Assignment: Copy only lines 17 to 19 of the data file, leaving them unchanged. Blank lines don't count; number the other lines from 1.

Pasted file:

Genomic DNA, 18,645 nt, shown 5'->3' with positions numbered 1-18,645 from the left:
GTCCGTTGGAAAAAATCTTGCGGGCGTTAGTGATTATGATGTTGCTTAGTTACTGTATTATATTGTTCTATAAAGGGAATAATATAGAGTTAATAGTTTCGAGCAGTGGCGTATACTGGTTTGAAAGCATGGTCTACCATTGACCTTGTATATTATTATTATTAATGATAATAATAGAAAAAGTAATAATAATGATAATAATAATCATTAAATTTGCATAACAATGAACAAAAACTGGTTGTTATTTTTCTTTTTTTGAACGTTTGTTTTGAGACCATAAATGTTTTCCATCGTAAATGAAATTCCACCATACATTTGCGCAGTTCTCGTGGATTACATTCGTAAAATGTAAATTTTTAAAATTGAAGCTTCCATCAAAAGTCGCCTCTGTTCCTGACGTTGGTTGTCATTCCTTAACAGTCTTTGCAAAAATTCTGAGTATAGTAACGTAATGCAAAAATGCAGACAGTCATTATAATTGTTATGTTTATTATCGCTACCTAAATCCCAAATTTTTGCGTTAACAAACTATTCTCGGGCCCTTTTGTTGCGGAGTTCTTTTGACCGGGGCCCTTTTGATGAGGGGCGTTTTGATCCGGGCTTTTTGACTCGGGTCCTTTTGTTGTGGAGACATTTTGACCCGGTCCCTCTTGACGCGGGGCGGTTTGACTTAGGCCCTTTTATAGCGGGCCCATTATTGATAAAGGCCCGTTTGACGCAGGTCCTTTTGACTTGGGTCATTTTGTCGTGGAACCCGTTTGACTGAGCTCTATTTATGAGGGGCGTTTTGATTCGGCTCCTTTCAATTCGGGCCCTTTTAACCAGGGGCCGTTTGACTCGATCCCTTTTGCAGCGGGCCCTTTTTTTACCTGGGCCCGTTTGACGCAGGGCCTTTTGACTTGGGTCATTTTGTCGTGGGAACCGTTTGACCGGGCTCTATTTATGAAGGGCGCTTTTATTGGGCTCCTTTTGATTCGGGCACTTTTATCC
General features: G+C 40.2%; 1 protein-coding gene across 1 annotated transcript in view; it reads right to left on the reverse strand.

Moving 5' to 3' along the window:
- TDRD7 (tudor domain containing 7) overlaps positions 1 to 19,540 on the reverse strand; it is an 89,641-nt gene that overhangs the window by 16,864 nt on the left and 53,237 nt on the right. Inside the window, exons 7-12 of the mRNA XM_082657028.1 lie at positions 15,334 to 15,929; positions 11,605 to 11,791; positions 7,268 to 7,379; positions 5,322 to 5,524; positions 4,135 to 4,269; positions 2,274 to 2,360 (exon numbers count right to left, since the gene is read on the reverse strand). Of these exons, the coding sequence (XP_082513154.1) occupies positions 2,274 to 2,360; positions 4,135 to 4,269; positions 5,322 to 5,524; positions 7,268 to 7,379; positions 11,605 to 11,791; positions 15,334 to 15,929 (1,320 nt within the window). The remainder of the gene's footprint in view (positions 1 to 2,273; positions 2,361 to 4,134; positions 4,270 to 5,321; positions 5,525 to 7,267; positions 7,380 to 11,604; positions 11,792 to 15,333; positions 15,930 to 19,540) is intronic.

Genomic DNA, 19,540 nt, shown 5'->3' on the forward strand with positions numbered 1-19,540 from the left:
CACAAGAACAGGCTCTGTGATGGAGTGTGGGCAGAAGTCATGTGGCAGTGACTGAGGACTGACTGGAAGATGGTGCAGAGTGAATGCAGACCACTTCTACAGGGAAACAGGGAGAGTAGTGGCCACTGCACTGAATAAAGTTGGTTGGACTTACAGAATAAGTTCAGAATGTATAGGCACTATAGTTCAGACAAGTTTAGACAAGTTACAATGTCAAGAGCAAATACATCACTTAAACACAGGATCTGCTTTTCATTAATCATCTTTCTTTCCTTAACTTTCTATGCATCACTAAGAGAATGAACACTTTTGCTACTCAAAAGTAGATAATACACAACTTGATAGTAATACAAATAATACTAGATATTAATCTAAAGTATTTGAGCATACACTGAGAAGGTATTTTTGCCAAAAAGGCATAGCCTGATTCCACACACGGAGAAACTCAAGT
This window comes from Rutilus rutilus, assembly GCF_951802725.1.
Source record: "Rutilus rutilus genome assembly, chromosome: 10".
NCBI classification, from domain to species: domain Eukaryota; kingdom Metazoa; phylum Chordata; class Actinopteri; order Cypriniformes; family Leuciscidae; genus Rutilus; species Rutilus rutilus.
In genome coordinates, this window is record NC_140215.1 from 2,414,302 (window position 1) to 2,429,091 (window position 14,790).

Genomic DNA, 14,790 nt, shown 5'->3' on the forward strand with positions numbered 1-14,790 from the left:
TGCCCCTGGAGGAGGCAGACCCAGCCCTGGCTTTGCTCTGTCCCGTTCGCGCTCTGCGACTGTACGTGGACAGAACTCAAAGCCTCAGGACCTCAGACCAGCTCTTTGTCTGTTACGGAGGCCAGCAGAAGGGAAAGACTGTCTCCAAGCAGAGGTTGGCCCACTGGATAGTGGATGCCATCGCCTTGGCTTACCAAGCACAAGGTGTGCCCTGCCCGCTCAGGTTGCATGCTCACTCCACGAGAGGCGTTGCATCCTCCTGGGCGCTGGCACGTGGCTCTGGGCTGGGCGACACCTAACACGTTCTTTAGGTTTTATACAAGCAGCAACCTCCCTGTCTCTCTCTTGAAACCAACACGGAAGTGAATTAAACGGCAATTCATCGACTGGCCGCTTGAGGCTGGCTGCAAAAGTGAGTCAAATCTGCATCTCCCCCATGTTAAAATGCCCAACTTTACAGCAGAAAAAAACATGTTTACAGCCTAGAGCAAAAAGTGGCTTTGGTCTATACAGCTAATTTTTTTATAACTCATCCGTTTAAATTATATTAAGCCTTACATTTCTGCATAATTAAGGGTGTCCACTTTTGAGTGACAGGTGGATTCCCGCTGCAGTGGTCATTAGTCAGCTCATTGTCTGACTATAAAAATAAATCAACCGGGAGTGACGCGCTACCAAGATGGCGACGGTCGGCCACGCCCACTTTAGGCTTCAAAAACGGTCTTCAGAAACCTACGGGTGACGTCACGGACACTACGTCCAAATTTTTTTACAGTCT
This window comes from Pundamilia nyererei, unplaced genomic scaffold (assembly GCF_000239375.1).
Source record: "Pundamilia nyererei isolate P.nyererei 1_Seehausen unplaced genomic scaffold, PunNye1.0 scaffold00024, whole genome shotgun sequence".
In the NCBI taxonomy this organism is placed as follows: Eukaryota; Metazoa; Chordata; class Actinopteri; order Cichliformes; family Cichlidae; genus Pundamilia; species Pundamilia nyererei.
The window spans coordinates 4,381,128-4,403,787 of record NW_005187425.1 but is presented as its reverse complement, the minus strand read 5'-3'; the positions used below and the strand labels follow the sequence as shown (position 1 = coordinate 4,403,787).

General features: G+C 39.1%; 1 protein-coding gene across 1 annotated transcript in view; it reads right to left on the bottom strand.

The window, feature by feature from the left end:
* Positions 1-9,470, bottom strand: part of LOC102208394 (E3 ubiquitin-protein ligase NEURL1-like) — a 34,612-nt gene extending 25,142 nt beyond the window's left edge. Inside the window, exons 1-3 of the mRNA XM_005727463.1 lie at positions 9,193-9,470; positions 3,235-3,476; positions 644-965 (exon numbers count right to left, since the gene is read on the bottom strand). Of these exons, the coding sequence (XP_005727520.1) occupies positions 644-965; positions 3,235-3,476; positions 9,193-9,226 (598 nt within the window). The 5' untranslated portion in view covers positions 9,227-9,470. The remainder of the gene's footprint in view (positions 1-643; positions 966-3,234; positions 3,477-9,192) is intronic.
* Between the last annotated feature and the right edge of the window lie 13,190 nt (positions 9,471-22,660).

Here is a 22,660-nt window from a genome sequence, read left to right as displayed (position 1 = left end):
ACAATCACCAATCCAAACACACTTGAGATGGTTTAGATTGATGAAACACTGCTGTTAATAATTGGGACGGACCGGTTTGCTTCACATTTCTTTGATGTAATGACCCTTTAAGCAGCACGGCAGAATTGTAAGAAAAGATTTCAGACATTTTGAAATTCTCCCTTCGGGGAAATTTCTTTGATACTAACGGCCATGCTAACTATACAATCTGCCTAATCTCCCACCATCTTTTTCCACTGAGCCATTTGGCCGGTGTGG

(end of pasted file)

The window spans coordinates 4,381,128-4,403,787 of record NW_005187425.1 but is presented as its reverse complement, the minus strand read 5'-3'; the positions used below and the strand labels follow the sequence as shown (position 1 = coordinate 4,403,787).

General features: G+C 39.1%; 1 protein-coding gene across 1 annotated transcript in view; it reads right to left on the bottom strand.

The window, feature by feature from the left end: